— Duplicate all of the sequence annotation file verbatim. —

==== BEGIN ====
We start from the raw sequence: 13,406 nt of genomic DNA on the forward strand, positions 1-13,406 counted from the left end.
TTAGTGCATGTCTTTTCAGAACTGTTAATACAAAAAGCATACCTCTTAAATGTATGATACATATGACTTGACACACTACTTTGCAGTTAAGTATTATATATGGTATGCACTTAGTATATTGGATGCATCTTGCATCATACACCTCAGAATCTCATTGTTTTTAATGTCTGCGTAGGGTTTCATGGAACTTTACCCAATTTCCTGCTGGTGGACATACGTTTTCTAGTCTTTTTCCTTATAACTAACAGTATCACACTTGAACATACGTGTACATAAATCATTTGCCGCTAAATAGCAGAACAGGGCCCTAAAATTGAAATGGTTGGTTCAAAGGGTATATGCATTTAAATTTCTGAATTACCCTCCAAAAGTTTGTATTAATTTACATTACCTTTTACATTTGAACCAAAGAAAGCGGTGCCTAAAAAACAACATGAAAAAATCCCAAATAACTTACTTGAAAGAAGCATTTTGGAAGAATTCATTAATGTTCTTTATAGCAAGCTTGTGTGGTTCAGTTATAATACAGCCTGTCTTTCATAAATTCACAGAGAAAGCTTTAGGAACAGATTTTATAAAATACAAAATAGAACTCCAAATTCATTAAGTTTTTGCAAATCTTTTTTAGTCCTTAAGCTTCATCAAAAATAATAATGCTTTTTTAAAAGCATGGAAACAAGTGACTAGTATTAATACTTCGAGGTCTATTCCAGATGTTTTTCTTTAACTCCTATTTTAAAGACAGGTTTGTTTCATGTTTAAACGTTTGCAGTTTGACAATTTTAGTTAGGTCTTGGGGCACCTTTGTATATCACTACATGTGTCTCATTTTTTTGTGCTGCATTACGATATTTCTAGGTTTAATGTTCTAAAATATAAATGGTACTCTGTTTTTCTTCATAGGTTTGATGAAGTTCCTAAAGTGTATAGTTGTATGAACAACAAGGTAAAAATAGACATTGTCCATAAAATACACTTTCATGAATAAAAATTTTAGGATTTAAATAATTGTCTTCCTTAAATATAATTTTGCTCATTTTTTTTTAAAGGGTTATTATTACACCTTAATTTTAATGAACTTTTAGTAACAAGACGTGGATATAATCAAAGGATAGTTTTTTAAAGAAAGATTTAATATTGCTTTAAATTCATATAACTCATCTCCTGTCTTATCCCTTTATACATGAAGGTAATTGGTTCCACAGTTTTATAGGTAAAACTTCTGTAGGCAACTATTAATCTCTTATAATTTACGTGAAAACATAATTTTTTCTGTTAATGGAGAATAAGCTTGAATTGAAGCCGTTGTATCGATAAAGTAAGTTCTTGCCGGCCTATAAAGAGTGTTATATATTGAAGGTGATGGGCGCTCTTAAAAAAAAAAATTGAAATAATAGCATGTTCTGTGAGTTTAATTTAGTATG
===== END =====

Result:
We start from the raw sequence: 13,406 nt of genomic DNA on the forward strand, positions 1-13,406 counted from the left end.
TTAGTGCATGTCTTTTCAGAACTGTTAATACAAAAAGCATACCTCTTAAATGTATGATACATATGACTTGACACACTACTTTGCAGTTAAGTATTATATATGGTATGCACTTAGTATATTGGATGCATCTTGCATCATACACCTCAGAATCTCATTGTTTTTAATGTCTGCGTAGGGTTTCATGGAACTTTACCCAATTTCCTGCTGGTGGACATACGTTTTCTAGTCTTTTTCCTTATAACTAACAGTATCACACTTGAACATACGTGTACATAAATCATTTGCCGCTAAATAGCAGAACAGGGCCCTAAAATTGAAATGGTTGGTTCAAAGGGTATATGCATTTAAATTTCTGAATTACCCTCCAAAAGTTTGTATTAATTTACATTACCTTTTACATTTGAACCAAAGAAAGCGGTGCCTAAAAAACAACATGAAAAAATCCCAAATAACTTACTTGAAAGAAGCATTTTGGAAGAATTCATTAATGTTCTTTATAGCAAGCTTGTGTGGTTCAGTTATAATACAGCCTGTCTTTCATAAATTCACAGAGAAAGCTTTAGGAACAGATTTTATAAAATACAAAATAGAACTCCAAATTCATTAAGTTTTTGCAAATCTTTTTTAGTCCTTAAGCTTCATCAAAAATAATAATGCTTTTTTAAAAGCATGGAAACAAGTGACTAGTATTAATACTTCGAGGTCTATTCCAGATGTTTTTCTTTAACTCCTATTTTAAAGACAGGTTTGTTTCATGTTTAAACGTTTGCAGTTTGACAATTTTAGTTAGGTCTTGGGGCACCTTTGTATATCACTACATGTGTCTCATTTTTTTGTGCTGCATTACGATATTTCTAGGTTTAATGTTCTAAAATATAAATGGTACTCTGTTTTTCTTCATAGGTTTGATGAAGTTCCTAAAGTGTATAGTTGTATGAACAACAAGGTAAAAATAGACATTGTCCATAAAATACACTTTCATGAATAAAAATTTTAGGATTTAAATAATTGTCTTCCTTAAATATAATTTTGCTCATTTTTTTTTAAAGGGTTATTATTACACCTTAATTTTAATGAACTTTTAGTAACAAGACGTGGATATAATCAAAGGATAGTTTTTTAAAGAAAGATTTAATATTGCTTTAAATTCATATAACTCATCTCCTGTCTTATCCCTTTATACATGAAGGTAATTGGTTCCACAGTTTTATAGGTAAAACTTCTGTAGGCAACTATTAATCTCTTATAATTTACGTGAAAACATAATTTTTTCTGTTAATGGAGAATAAGCTTGAATTGAAGCCGTTGTATCGATAAAGTAAGTTCTTGCCGGCCTATAAAGAGTGTTATATATTGAAGGTGATGGGCGCTCTTAAAAAAAAAAATTGAAATAATAGCATGTTCTGTGAGTTTAATTTAGTATG